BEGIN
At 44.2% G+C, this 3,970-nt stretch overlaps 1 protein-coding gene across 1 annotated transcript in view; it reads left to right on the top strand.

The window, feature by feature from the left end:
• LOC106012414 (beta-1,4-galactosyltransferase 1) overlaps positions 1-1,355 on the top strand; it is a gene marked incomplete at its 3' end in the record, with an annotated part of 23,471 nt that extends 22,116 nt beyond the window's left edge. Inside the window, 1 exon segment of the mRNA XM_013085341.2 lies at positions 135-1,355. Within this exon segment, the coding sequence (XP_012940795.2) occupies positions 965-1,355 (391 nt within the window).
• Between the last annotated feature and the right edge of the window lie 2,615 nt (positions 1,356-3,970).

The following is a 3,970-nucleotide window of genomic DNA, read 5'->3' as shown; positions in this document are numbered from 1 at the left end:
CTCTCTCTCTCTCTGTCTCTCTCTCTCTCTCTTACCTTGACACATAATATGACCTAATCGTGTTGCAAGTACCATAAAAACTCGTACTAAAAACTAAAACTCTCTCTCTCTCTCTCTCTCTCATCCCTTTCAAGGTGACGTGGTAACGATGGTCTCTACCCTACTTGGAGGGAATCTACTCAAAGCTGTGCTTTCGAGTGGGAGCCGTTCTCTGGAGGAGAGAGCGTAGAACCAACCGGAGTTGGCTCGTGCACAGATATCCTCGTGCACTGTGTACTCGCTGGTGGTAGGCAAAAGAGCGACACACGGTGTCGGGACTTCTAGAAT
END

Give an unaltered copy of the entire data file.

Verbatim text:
At 44.2% G+C, this 3,970-nt stretch overlaps 1 protein-coding gene across 1 annotated transcript in view; it reads left to right on the top strand.

The window, feature by feature from the left end:
• LOC106012414 (beta-1,4-galactosyltransferase 1) overlaps positions 1-1,355 on the top strand; it is a gene marked incomplete at its 3' end in the record, with an annotated part of 23,471 nt that extends 22,116 nt beyond the window's left edge. Inside the window, 1 exon segment of the mRNA XM_013085341.2 lies at positions 135-1,355. Within this exon segment, the coding sequence (XP_012940795.2) occupies positions 965-1,355 (391 nt within the window).
• Between the last annotated feature and the right edge of the window lie 2,615 nt (positions 1,356-3,970).

The following is a 3,970-nucleotide window of genomic DNA, read 5'->3' as shown; positions in this document are numbered from 1 at the left end:
CTCTCTCTCTCTCTGTCTCTCTCTCTCTCTCTTACCTTGACACATAATATGACCTAATCGTGTTGCAAGTACCATAAAAACTCGTACTAAAAACTAAAACTCTCTCTCTCTCTCTCTCTCTCATCCCTTTCAAGGTGACGTGGTAACGATGGTCTCTACCCTACTTGGAGGGAATCTACTCAAAGCTGTGCTTTCGAGTGGGAGCCGTTCTCTGGAGGAGAGAGCGTAGAACCAACCGGAGTTGGCTCGTGCACAGATATCCTCGTGCACTGTGTACTCGCTGGTGGTAGGCAAAAGAGCGACACACGGTGTCGGGACTTCTAGAAT